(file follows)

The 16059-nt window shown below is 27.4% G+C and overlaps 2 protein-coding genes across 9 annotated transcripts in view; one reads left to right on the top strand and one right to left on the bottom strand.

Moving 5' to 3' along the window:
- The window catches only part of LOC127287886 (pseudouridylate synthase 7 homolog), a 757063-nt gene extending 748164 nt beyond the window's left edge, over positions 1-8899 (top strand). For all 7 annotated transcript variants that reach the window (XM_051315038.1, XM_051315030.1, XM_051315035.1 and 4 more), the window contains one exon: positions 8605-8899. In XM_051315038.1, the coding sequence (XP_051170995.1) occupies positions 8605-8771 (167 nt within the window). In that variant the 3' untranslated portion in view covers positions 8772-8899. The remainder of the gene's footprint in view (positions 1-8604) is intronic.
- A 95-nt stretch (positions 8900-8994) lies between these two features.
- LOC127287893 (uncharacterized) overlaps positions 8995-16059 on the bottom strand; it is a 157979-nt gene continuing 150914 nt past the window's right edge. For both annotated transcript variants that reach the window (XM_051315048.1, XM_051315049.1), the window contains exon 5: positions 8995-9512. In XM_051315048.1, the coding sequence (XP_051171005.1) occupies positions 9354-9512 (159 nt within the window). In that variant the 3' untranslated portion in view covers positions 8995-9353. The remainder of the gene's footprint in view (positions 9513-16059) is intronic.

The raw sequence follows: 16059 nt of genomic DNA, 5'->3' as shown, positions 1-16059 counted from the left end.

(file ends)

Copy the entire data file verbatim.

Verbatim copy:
The 16059-nt window shown below is 27.4% G+C and overlaps 2 protein-coding genes across 9 annotated transcripts in view; one reads left to right on the top strand and one right to left on the bottom strand.

Moving 5' to 3' along the window:
- The window catches only part of LOC127287886 (pseudouridylate synthase 7 homolog), a 757063-nt gene extending 748164 nt beyond the window's left edge, over positions 1-8899 (top strand). For all 7 annotated transcript variants that reach the window (XM_051315038.1, XM_051315030.1, XM_051315035.1 and 4 more), the window contains one exon: positions 8605-8899. In XM_051315038.1, the coding sequence (XP_051170995.1) occupies positions 8605-8771 (167 nt within the window). In that variant the 3' untranslated portion in view covers positions 8772-8899. The remainder of the gene's footprint in view (positions 1-8604) is intronic.
- A 95-nt stretch (positions 8900-8994) lies between these two features.
- LOC127287893 (uncharacterized) overlaps positions 8995-16059 on the bottom strand; it is a 157979-nt gene continuing 150914 nt past the window's right edge. For both annotated transcript variants that reach the window (XM_051315048.1, XM_051315049.1), the window contains exon 5: positions 8995-9512. In XM_051315048.1, the coding sequence (XP_051171005.1) occupies positions 9354-9512 (159 nt within the window). In that variant the 3' untranslated portion in view covers positions 8995-9353. The remainder of the gene's footprint in view (positions 9513-16059) is intronic.

The raw sequence follows: 16059 nt of genomic DNA, 5'->3' as shown, positions 1-16059 counted from the left end.